Messianic Passover Seder: Why Christians Celebrate Passover
Thinking on why Christians would celebrate Passover and the Seder Dinner as we prepare for Easter…
I shouldn’t have been surprised when the questions came, probing, searching like a river rushing on. God knew they would.
Didn’t He prophesy it millennia ago? “When your children ask their fathers in the time to come…’” (Joshua 4:21).
The time is here and our children’s dams, full of wonder, spill over with a babbling stream of wonderings: What is fire made of? Why do coyotes howl at the moon? Where is France and why is the jungle of Peru larger than it? When birds fly, do their wings get tired? It is as just as God intended: children ask questions.
And He planned for parents to answer and teach, so children might learn: “And you shall tell your son in that day, saying, ‘This is done because of what the LORD did for me… (Exodus 13:8).
So we rise each morning and embark as storytellers to this generation, to future generations; storytellers of one story. For really, there is only One Story to share: His.
Come an eve in early spring, when the trees are budding and the birds nesting high in their limbs, children the globe over gather around feast tables to ask four age-old questions; questions that answer more than intended. So our children too ring the old oak farm table and echo the quartet of queries, seeking answers to the drama of a Lamb and new life birthing.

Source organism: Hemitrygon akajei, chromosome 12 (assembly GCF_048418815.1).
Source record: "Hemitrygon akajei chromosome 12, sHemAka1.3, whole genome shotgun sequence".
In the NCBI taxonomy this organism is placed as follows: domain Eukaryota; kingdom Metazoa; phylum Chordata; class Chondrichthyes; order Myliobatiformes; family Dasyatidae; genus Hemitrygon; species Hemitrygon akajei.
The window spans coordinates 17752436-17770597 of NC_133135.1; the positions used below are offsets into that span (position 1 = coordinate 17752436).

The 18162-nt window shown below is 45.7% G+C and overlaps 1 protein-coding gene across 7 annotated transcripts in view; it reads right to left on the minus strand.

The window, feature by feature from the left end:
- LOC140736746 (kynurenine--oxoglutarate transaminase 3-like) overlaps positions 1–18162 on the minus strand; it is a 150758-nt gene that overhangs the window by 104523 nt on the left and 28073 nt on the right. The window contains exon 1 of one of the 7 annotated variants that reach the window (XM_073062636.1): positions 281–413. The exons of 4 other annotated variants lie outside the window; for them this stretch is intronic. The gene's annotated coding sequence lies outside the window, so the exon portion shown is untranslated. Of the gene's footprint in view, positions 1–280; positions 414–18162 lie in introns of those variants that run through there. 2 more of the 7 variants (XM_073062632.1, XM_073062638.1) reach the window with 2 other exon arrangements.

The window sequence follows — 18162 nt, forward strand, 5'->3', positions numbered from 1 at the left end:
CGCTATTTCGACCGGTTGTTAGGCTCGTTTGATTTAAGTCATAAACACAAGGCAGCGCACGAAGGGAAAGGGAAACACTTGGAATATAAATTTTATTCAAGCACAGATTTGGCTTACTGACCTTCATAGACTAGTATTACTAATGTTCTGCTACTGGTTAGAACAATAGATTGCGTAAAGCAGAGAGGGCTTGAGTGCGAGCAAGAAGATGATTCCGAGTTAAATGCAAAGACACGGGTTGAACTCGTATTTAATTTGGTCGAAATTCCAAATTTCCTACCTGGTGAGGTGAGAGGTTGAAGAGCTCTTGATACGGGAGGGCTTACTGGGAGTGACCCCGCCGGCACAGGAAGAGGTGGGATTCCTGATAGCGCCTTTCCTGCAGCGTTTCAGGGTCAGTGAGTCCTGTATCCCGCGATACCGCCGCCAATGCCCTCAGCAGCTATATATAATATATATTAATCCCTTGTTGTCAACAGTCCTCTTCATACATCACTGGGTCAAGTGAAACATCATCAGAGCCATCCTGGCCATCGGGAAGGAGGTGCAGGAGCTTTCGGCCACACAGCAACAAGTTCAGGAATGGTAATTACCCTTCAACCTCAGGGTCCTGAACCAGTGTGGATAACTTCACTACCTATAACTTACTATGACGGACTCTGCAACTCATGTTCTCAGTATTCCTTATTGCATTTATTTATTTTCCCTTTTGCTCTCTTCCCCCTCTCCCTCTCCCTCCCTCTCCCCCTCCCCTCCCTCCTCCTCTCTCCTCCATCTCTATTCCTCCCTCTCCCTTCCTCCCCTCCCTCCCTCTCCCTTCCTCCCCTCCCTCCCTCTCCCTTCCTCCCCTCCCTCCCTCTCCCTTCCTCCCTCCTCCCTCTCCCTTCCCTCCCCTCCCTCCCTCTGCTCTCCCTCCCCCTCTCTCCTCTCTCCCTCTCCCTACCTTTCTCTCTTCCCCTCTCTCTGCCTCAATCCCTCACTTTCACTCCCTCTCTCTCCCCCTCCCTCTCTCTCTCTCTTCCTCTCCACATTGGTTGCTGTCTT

Keeping “this ordinance in its season from year to year,” (Exodus 13:10), I lay the Passover emblems out on the table in the early twilight: the matzah lies under a linen cloth, goblets of juice of the vine flicker in the candle light, sprigs of lush green parsley circle a tray, water drops jewelling leaf tips. Off to the side, behind the crystal bowls heaped with mashed potatoes and glazed baby carrots, a dish of ground horseradish sits beside a dark, heavy shank bone of lamb. Not our usual fare for a spring evening meal.
Weary and worn from the all-day effort, I have my own questions: Is all this business of keeping Passover unnecessary burden? Have we knotted the holy day up in redundant encumbrances? Does this old covenant really have bearing on new covenant living? But, slipping my hand through my husband’s, my queries hush.
For there are children pressing in now, anxious for just this, this tradition, this meal before candles, this sipping of goblets. The questions now trickle, the same four questions that have come rippling down from one generation, to the next, for centuries; from the children of Abraham, Isaac and Jacob….to our children.
Six-year-old Levi, his young voice pitched high but gentle, asks the first of the three-thousand-year-old queries, “Why are we eating unleavened bread, or matzah, tonight?”
I pick up the matzah, a flat cracker of bread, striped with narrow lines, and pierced with small holes. And I answer in the only way I know how, “Because tonight we remember Jesus. By whose stripes we are healed. Yeast leavens, or puffs up, as pride and sin inflates our hearts. Tonight we eat unleavened bread, bread without yeast, to remember Jesus who was without sin.”
I break the matzah in half and whisper, “Just like He was broken for us.”
These are questions to know where we come from. These are questions to know that, because of Him, all of life’s answers are now so different.